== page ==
The Celebration of the Diwali Festival of Lights will begin shortly. The Indian People and their communities celebrate this Festival in recognition to victory of the Good over the Evil and Light over Darkness. It has a major religious significance for Hindus, Sikhs and Jains alike - not only in India, but also for Indians living abroad. In the western (gregorian) calendar, Diwali falls on a day in October or November every year - just after the monsoon season in India.
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Deepavali is celebrated for five days according to the Hindu Calendar. It begins in late Ashvin (between September and October) and ends in early Kartika (between October and November). The first day is Dhan Teras. The last day is Yama Dvitiya, which signifies the second day of the light half of Kartika. Each day of Deepavali marks one celebration of the six principal stories associated with the festival.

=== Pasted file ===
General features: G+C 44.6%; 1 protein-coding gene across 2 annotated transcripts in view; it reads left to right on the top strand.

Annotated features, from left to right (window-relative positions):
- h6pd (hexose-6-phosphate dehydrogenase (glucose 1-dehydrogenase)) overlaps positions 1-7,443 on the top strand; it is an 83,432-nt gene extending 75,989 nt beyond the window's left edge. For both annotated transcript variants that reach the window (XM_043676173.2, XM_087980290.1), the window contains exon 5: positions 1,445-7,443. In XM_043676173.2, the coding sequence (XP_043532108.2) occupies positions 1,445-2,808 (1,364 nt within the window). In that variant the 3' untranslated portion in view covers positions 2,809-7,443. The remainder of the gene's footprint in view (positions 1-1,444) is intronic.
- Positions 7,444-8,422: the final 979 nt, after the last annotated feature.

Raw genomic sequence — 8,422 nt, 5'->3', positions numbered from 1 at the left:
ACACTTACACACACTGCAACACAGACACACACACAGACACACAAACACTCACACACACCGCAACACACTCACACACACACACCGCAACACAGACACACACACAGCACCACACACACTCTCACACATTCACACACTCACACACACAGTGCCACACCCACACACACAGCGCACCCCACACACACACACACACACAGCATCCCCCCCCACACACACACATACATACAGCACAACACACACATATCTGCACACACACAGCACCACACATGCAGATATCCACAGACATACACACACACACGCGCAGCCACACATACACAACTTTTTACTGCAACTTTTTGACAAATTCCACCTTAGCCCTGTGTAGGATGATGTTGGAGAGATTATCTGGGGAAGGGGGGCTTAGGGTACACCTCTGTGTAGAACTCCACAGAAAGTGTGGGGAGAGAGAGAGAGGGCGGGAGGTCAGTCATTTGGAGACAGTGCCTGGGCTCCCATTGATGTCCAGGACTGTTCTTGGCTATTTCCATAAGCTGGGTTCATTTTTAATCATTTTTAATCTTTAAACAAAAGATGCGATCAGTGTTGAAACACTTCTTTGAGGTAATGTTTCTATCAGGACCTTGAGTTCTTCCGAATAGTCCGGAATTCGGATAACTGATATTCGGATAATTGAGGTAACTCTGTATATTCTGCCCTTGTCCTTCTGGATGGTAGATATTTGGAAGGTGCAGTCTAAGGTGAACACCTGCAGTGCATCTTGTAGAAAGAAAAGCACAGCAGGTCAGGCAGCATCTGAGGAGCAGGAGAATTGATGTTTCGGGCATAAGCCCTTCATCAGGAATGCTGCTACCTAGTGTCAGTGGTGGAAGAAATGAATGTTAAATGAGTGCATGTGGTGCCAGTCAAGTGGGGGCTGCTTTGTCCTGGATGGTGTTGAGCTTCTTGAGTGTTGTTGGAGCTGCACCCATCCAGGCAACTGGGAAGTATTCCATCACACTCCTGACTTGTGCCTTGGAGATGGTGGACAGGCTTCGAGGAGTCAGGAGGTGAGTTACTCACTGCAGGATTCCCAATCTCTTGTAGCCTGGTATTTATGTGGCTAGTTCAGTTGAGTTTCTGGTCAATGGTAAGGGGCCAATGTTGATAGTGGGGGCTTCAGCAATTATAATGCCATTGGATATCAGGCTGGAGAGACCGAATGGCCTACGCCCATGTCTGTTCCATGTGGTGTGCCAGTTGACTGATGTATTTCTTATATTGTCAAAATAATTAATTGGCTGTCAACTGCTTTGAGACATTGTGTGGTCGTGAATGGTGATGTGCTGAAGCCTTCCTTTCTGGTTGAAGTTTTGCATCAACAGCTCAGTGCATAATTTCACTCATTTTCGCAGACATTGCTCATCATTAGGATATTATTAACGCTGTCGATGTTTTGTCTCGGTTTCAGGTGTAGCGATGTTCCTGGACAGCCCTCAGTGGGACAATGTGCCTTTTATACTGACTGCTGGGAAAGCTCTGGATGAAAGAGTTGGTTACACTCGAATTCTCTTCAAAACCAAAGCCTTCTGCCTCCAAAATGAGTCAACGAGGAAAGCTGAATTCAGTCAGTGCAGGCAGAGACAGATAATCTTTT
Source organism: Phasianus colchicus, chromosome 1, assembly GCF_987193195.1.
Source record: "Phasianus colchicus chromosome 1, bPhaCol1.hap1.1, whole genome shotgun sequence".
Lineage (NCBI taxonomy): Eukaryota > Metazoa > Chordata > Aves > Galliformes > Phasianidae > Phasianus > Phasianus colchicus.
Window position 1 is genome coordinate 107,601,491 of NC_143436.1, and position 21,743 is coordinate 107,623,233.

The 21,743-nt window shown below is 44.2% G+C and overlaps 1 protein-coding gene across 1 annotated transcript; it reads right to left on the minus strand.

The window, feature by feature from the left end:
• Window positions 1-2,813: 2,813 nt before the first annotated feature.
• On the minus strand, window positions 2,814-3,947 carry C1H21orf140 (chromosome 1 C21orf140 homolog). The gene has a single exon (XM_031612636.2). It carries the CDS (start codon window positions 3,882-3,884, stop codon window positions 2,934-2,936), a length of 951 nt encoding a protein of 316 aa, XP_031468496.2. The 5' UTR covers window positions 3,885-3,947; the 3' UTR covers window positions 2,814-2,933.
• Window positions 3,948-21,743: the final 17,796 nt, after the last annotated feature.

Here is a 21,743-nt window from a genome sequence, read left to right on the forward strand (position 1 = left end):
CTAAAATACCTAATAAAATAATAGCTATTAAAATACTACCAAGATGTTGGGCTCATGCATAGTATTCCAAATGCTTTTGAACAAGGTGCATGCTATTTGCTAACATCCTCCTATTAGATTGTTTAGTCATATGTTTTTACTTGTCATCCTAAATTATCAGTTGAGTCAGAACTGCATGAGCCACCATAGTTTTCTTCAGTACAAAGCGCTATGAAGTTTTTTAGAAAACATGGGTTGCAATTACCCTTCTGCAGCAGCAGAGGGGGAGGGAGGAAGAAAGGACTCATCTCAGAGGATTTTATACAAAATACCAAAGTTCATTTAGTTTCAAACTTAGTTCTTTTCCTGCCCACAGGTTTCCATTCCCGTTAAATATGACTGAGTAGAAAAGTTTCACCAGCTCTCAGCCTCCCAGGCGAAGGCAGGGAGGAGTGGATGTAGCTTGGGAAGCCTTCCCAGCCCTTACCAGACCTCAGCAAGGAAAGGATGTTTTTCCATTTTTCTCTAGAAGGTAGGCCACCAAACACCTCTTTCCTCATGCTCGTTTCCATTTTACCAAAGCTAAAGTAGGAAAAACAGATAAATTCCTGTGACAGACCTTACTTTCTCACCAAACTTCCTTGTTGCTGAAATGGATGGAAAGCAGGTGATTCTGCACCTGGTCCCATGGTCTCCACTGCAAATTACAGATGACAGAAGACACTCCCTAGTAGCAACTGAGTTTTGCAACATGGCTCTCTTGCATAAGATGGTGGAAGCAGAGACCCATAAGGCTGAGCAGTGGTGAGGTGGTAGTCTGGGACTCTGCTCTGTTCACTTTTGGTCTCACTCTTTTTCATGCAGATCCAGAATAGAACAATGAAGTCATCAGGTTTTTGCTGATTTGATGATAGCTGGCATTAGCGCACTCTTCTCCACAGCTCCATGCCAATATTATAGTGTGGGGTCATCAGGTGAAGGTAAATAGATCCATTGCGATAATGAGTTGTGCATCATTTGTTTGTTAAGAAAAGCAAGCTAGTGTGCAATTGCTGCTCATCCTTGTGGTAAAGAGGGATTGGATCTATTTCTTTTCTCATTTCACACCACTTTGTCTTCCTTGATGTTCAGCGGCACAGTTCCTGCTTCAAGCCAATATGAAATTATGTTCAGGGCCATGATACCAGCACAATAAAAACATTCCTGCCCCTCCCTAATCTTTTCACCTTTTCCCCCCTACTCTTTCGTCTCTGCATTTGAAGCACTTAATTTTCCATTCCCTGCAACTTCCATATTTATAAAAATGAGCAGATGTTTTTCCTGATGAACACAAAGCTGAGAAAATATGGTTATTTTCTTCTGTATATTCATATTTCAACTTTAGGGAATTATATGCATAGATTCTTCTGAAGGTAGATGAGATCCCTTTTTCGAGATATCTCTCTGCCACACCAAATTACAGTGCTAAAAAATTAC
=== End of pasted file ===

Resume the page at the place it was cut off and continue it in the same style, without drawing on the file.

Deepavali and Diwali celebrations take place in many countries around the globe. There is a large population of over 30 million Indians living overseas. Those 'Non-Resident Indians' (NRI) and 'Persons of Indian Origin' (PIO) play an important role in many societies and enriching the cultural diversity of whole nations. The largest groups of non-resident Indians live in the USA, Canada, Nepal, Burma, Malaysia, Singapore, United Arab Emirates (UAE), Saudi-Arabia, South-Africa and in the United Kingdom (UK). Depending on the origin of the majority of Indians, the festival in those countries is either Diwali (most immigrants from North-India, i.e. USA/Canada/UK) or Deepavali (most immigrants from South-India such as Tamils, i.e. Malaysia/Singapore). (source: http://www.diwali2012.in/)
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